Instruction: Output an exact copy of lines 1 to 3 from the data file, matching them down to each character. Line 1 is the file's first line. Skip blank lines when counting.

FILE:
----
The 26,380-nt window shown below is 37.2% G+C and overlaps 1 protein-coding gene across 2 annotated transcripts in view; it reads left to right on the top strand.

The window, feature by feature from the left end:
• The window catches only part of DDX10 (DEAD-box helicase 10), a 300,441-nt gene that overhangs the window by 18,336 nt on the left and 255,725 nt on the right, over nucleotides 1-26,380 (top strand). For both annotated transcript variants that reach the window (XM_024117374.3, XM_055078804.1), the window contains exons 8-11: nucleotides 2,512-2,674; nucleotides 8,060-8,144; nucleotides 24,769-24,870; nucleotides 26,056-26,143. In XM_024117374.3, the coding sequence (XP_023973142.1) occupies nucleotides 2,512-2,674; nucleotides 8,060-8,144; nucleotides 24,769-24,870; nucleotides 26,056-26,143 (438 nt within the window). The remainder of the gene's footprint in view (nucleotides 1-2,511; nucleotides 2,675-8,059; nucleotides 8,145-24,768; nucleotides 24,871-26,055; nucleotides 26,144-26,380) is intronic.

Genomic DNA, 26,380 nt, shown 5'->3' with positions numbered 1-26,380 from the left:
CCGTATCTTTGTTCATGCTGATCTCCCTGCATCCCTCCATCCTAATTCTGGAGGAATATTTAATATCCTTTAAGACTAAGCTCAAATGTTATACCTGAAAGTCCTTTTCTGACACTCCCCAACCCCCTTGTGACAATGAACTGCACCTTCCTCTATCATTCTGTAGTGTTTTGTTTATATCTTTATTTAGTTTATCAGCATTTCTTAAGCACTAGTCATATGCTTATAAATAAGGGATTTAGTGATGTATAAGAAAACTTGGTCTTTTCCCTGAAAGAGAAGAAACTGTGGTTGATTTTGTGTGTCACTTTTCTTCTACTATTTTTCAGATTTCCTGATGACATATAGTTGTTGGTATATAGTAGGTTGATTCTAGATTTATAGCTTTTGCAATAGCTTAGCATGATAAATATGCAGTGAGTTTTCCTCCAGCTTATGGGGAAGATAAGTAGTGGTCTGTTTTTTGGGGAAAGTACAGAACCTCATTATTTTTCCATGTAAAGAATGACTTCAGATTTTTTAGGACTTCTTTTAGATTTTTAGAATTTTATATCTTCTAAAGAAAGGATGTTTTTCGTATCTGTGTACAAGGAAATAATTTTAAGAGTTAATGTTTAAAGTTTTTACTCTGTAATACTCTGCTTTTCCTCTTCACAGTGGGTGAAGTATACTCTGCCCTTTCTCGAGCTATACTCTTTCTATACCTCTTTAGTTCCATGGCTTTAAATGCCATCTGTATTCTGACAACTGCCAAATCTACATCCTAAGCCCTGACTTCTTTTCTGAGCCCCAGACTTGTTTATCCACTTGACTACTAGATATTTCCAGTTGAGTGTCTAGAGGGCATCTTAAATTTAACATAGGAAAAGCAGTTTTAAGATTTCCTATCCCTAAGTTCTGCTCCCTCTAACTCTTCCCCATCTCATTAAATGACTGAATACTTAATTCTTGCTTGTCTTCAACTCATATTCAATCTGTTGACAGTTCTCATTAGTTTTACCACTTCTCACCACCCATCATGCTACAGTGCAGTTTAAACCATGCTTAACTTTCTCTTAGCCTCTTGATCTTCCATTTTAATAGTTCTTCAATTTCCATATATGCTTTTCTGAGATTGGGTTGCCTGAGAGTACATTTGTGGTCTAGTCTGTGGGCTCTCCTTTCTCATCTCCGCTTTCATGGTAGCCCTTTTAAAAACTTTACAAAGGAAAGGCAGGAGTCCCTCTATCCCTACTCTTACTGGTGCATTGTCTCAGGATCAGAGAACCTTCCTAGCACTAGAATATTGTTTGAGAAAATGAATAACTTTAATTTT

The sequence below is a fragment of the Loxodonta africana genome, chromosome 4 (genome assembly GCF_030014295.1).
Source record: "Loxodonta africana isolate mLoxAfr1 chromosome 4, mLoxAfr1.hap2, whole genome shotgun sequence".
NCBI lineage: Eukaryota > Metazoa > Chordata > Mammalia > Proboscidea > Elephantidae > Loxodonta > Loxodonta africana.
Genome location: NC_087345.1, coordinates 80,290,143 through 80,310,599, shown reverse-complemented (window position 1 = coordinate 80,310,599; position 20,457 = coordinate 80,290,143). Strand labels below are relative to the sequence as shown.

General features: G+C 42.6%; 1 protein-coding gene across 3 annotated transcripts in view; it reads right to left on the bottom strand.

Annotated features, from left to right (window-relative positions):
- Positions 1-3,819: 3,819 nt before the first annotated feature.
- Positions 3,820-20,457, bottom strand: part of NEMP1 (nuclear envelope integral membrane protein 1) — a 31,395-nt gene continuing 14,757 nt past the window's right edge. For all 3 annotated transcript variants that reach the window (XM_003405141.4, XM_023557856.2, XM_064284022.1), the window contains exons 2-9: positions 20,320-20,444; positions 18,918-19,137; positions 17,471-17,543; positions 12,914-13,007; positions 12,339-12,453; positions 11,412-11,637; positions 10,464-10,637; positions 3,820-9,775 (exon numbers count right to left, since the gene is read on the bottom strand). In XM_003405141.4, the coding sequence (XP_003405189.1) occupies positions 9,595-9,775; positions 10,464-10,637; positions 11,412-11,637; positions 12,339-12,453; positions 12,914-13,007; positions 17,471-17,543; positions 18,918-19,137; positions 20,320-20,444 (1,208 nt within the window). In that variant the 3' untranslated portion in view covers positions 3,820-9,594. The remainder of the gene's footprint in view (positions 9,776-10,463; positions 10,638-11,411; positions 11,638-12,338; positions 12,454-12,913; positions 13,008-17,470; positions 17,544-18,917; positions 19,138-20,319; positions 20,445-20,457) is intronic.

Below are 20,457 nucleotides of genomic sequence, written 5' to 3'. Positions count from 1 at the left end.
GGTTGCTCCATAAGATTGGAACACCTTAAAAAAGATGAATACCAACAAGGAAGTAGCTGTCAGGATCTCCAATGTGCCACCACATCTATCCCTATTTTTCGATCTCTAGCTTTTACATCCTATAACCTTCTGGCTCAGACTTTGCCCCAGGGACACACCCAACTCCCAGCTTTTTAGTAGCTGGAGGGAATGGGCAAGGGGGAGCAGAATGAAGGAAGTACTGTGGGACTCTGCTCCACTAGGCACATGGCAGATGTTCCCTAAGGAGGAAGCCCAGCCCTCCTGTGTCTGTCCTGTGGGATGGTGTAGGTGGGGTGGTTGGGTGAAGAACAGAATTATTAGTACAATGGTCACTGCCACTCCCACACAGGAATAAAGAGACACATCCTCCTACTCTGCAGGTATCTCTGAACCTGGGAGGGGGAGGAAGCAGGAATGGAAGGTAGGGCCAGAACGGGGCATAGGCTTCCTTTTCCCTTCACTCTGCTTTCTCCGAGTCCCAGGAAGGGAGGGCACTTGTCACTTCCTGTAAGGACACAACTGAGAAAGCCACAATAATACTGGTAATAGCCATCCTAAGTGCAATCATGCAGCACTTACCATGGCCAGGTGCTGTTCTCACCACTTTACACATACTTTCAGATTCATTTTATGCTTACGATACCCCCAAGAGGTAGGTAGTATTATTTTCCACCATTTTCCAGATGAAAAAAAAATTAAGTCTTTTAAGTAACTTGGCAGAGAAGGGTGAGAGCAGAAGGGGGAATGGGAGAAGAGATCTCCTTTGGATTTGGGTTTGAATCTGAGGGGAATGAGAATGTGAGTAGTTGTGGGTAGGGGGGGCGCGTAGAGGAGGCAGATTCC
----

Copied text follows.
The 26,380-nt window shown below is 37.2% G+C and overlaps 1 protein-coding gene across 2 annotated transcripts in view; it reads left to right on the top strand.

The window, feature by feature from the left end:
• The window catches only part of DDX10 (DEAD-box helicase 10), a 300,441-nt gene that overhangs the window by 18,336 nt on the left and 255,725 nt on the right, over nucleotides 1-26,380 (top strand). For both annotated transcript variants that reach the window (XM_024117374.3, XM_055078804.1), the window contains exons 8-11: nucleotides 2,512-2,674; nucleotides 8,060-8,144; nucleotides 24,769-24,870; nucleotides 26,056-26,143. In XM_024117374.3, the coding sequence (XP_023973142.1) occupies nucleotides 2,512-2,674; nucleotides 8,060-8,144; nucleotides 24,769-24,870; nucleotides 26,056-26,143 (438 nt within the window). The remainder of the gene's footprint in view (nucleotides 1-2,511; nucleotides 2,675-8,059; nucleotides 8,145-24,768; nucleotides 24,871-26,055; nucleotides 26,144-26,380) is intronic.